Just try, try not to cause harm, and when you do, don’t make it about you, thank the person who pointed it out to you, apologize, reflect and don’t do it again. Often I will write a womxn who held me to account weeks later, thank her again, and share how I have applied her feedback.

And DON’T FORGET TO VOTE BIDEN/HARRIS on November 3, 2020!

Resources for further learning

Law professor and scholar Kimberle Crenshaw originated intersectionality, founded the #SayHerName campaign to draw attention to Black women and girls harmed by police, and founded the African American Policy Forum. There are a lot of great resources on the AAPF website.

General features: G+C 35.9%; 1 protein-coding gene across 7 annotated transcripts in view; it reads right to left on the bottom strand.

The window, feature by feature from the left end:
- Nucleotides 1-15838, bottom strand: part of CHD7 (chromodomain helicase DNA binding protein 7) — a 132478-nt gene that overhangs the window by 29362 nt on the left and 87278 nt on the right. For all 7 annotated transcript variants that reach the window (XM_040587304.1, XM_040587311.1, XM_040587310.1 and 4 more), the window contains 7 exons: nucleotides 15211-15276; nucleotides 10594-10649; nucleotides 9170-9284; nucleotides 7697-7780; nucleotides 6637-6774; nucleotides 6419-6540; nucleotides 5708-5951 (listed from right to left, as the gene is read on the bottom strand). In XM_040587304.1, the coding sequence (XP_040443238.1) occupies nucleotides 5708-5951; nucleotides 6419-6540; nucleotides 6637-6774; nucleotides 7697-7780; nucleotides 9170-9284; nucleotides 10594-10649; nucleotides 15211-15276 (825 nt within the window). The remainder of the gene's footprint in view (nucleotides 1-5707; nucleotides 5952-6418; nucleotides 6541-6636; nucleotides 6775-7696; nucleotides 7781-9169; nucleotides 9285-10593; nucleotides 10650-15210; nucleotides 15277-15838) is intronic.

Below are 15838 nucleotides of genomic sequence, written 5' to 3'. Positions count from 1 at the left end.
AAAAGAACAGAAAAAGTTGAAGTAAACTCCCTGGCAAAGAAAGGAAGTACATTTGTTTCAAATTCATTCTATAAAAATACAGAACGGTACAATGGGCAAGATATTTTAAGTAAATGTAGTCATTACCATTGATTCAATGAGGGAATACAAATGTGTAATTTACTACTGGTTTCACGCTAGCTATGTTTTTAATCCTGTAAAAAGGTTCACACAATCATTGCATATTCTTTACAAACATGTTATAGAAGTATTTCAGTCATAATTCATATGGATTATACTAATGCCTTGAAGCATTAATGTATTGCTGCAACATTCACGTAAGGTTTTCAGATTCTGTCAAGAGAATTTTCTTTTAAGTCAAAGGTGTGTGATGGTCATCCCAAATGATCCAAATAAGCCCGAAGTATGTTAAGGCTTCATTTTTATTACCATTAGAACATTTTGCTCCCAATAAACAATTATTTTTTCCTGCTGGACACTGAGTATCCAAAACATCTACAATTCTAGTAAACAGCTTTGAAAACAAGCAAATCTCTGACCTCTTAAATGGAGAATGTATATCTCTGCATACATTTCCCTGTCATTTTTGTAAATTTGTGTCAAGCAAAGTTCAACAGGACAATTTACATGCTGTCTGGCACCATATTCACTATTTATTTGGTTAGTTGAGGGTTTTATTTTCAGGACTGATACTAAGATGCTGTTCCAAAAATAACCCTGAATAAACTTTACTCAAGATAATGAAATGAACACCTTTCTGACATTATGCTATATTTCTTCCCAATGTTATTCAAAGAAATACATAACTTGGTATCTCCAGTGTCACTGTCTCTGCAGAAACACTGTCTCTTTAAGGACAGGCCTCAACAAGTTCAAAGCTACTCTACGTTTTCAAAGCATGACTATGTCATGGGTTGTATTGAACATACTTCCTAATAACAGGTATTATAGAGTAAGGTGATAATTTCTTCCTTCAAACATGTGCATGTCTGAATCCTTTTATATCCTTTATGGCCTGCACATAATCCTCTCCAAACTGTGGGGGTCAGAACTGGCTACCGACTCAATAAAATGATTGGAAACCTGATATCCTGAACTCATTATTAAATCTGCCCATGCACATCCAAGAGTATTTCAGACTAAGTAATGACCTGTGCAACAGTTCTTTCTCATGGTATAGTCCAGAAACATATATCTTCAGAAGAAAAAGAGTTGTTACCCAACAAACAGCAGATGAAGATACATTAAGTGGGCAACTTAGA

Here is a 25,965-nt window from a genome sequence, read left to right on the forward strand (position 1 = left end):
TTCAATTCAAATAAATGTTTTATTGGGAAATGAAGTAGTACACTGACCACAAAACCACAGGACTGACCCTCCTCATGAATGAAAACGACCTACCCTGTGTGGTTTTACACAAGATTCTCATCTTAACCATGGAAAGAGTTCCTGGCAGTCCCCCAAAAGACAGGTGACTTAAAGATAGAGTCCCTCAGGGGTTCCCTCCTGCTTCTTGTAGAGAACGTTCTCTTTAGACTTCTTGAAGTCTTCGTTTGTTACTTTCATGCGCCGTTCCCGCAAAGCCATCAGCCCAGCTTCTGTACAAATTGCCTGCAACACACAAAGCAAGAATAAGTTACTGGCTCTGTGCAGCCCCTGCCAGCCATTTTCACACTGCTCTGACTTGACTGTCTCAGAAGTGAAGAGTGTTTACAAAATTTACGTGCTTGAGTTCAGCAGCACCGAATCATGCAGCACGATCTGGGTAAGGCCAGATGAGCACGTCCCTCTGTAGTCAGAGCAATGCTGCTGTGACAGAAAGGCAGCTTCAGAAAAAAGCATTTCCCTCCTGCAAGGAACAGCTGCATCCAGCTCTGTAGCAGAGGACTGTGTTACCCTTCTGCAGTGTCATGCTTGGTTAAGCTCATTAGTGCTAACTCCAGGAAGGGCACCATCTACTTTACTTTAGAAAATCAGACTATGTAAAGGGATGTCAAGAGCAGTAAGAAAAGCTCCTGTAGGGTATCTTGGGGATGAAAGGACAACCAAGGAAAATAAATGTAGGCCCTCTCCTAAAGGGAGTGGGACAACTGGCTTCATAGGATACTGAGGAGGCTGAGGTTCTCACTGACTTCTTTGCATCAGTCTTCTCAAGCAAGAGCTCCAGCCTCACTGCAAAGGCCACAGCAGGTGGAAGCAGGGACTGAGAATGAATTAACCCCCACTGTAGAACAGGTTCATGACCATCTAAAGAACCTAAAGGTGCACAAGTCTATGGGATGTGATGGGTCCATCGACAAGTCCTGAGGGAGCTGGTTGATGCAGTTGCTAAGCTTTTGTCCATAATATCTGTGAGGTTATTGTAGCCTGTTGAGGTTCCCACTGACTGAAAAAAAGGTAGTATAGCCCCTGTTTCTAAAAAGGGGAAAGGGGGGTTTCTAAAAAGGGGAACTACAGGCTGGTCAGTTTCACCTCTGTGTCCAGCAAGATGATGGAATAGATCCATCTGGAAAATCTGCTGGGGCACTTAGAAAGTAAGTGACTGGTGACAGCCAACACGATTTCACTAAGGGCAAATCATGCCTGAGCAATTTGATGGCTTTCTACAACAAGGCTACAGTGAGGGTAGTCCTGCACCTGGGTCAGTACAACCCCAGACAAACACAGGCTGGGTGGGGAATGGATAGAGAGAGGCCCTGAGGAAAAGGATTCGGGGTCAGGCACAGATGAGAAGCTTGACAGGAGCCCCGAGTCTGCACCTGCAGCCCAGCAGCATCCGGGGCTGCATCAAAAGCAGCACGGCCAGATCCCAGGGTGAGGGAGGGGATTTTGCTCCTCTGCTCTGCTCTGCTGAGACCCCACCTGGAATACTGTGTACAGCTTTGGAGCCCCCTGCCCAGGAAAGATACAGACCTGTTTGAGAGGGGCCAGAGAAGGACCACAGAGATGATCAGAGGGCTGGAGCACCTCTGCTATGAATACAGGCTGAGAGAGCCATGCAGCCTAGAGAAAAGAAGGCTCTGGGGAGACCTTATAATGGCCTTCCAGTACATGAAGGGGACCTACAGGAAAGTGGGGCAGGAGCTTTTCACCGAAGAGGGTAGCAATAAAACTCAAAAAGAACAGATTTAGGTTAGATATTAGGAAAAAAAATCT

Two shorter reads that are excellent: What it Means to be a True Ally to Women of Color by Kharma Kelley Age, Race, Class and Sex: Women Redefining Difference by Audre Lorde. I recommend reading everything by Audre Lorde, including Sister Outsider Zami: A New Spelling of My Name. A great book on how gendered racism impacts Black men in the workplace: No More Invisible Man: Race and Gender in Men’s Work by Adia Harvey Wingfield.

To understand how we got here, I recommend White Rage: The Unspoken Truth of Our Racial Divide by Carol Anderson and Stamped from the Beginning: The Definitive History of Racist Ideas in America by Ibram X. Kendi. To better understand #BlackLivesMatter, I highly recommend When They Call You a Terrorist a memoir by BLM co-founder Patrisse Khan-Cullors & Asha Bandele.

I personally find the Implicit Association Test overwhelming, but many people find it useful to uncover their biases. Biased by Dr. Jennifer Eberhardt shows how unconscious bias drives our behavior and choices.